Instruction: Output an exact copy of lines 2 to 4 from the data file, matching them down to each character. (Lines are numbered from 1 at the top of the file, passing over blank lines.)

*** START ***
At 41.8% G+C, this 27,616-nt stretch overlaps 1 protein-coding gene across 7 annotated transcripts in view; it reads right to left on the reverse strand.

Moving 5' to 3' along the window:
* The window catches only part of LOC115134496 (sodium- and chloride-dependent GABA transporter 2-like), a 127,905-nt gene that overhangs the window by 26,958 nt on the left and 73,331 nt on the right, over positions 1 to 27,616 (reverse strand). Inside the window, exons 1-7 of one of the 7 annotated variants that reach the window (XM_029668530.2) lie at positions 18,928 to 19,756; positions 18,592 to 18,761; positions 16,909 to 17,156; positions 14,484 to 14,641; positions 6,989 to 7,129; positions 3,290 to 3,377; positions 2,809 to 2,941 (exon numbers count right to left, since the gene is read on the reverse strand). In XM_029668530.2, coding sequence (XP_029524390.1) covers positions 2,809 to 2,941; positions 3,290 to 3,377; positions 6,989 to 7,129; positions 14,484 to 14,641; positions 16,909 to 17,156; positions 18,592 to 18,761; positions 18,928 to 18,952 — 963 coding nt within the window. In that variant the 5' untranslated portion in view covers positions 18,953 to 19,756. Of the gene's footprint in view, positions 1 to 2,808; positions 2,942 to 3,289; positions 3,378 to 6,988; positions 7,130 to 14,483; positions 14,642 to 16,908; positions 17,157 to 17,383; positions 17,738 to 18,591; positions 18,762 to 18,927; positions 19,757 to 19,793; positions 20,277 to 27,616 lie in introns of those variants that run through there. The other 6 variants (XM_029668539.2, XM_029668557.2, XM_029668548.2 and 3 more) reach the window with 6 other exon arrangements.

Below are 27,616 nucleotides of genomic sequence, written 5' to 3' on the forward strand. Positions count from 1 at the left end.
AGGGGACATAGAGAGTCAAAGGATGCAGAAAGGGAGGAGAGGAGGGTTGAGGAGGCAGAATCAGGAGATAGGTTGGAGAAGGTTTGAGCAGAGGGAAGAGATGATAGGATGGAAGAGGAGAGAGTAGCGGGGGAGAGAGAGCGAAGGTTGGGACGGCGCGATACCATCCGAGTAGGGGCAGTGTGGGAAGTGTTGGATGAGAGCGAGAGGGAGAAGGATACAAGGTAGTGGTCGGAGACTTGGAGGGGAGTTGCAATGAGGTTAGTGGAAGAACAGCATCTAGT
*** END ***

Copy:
Moving 5' to 3' along the window:
* The window catches only part of LOC115134496 (sodium- and chloride-dependent GABA transporter 2-like), a 127,905-nt gene that overhangs the window by 26,958 nt on the left and 73,331 nt on the right, over positions 1 to 27,616 (reverse strand). Inside the window, exons 1-7 of one of the 7 annotated variants that reach the window (XM_029668530.2) lie at positions 18,928 to 19,756; positions 18,592 to 18,761; positions 16,909 to 17,156; positions 14,484 to 14,641; positions 6,989 to 7,129; positions 3,290 to 3,377; positions 2,809 to 2,941 (exon numbers count right to left, since the gene is read on the reverse strand). In XM_029668530.2, coding sequence (XP_029524390.1) covers positions 2,809 to 2,941; positions 3,290 to 3,377; positions 6,989 to 7,129; positions 14,484 to 14,641; positions 16,909 to 17,156; positions 18,592 to 18,761; positions 18,928 to 18,952 — 963 coding nt within the window. In that variant the 5' untranslated portion in view covers positions 18,953 to 19,756. Of the gene's footprint in view, positions 1 to 2,808; positions 2,942 to 3,289; positions 3,378 to 6,988; positions 7,130 to 14,483; positions 14,642 to 16,908; positions 17,157 to 17,383; positions 17,738 to 18,591; positions 18,762 to 18,927; positions 19,757 to 19,793; positions 20,277 to 27,616 lie in introns of those variants that run through there. The other 6 variants (XM_029668539.2, XM_029668557.2, XM_029668548.2 and 3 more) reach the window with 6 other exon arrangements.

Below are 27,616 nucleotides of genomic sequence, written 5' to 3' on the forward strand. Positions count from 1 at the left end.